Freshly made wraps for tortillas, burritos and quesadillas - any recipe calling for flour tortillas - are easy, fast, economical and like any other homemade bread, delicious. Seriously, you will never want to eat another store-bought wrap again. Ever.
Once cooled, they keep well refrigerated several weeks. If you already know how to make a decent pie crust, be happy, this is easier. If you can't make a pie crust, never mind and try anyhow. Several kinds of wraps show up regularly in Decadent Housewife's kitchen, depending on the variety of left-over vegetable currently slumped over in the refrigerator or whatever grain I decide to utilize. This is the whole wheat version.
Whole Wheat Tortilla Wraps
- 3 1/2 cups whole wheat flour, I like the no-name variety which has a rougher texture
- 1 1/2 tsp. baking powder
- 3/4 tsp. finely crushed sea salt, or just use regular salt
- 1/3 cup olive oil
- 1 1/4 cup water
Measure and whisk together the dry ingredients in the mixing bowl.
Add the oil.
Cut in the oil with a pastry cutter until the mixture looks evenly crumbly.
Go find a fork from the cutlery drawer and have it ready to mix with as soon as you add the water.
Add the water.
Quickly and lightly stir in the water.
Once it starts to clump together, get both hands into the bowl and begin gathering the mixture into a more coherent mass. I couldn't show both hands on account of the camera. Fold it over toward yourself forming a log.
You can mostly form the log shape seen here, right in the bowl.
Dump the log onto your work surface and shape it further into a log.
Knead it a few times to help shape but don't overwork it, or like pie dough, it will become tough.
Mark off and cut eight pieces.
Place the cut pieces back into the mixing bowl and cover it. I use a dinner plate. Let this rest for 25 - 30 minutes as it rolls out easier once rested.
After resting, take a bit of flour and put it down on the work surface. This is a little more than I needed. Spread it out. Take one of the cut pieces and keep the others covered. Flatten the piece between your palms. Start to roll out into a round circle turning it around to keep even. Flip it over to keep the wrap from sticking to the work surface. Use a bit more flour as you work to keep from sticking.
Within a minute or two, you will have this. It measures about 8 inches, or a bit more. This wrap was the diameter of my itty bitty rolling pin - the sort Julia Child once referred to as a "toy." Sigh.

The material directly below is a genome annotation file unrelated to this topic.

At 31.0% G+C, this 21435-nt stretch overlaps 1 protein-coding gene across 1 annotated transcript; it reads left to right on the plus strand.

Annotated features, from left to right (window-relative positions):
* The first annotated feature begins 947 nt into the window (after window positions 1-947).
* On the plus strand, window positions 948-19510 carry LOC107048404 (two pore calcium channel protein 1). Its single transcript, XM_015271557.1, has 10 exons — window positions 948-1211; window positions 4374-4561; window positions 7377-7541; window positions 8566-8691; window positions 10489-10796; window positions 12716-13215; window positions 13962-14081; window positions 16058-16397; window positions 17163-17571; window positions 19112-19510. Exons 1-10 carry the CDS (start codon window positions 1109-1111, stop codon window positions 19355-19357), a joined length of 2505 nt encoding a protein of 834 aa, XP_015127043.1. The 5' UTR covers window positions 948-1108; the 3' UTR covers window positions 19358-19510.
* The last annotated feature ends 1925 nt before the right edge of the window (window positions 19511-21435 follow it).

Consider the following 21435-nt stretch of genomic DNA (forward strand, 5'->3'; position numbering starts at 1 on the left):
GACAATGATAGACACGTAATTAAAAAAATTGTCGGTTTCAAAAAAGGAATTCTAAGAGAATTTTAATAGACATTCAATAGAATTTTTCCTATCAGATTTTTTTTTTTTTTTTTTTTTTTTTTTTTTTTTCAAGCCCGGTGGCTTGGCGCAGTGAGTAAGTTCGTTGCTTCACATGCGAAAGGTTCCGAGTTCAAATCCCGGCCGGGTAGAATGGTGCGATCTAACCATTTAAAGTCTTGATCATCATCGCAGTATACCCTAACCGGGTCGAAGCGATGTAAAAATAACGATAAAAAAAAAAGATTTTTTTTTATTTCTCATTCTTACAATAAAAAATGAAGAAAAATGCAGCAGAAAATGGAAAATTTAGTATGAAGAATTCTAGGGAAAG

Carefully lift the wrap up from the work surface.
Flop it into a non-stick frying pan heated to somewhere between high and medium. While that wrap is in the pan, roll out the next wrap.
When the wrap surface bubbles up, lift the frying pan off the burner and tilt it toward yourself. Let the wrap slide over the pan side. Grab onto the wrap's edge, pick it up and quickly flip it back into the frying pan to cook the second side. This will take about a minute more to cook. Look underneath to see if there are wee brown spots. If so, the wrap can be slid out of the pan and onto the others already done.
Once the second side is ready, slide the wrap onto a large plate or platter which you first covered with a paper towel. I don't show it here, but the wraps need to be covered when cooling down. I use a large plastic bowl flipped upside down over-top the stack. It is wide enough to completely cover the stack of wraps. A towel or wide tent of aluminum foil would work if you haven't a big bowl. Occasionally, I'll shift the bowl to allow some of the heat to escape and also wipe out condensation collected inside the bowl. When they are all cooked and cooling down, flip the whole stack over once. Let the wraps cool completely before storing them in the refrigerator. However, they are best, slid hot off the pan, filled and eaten.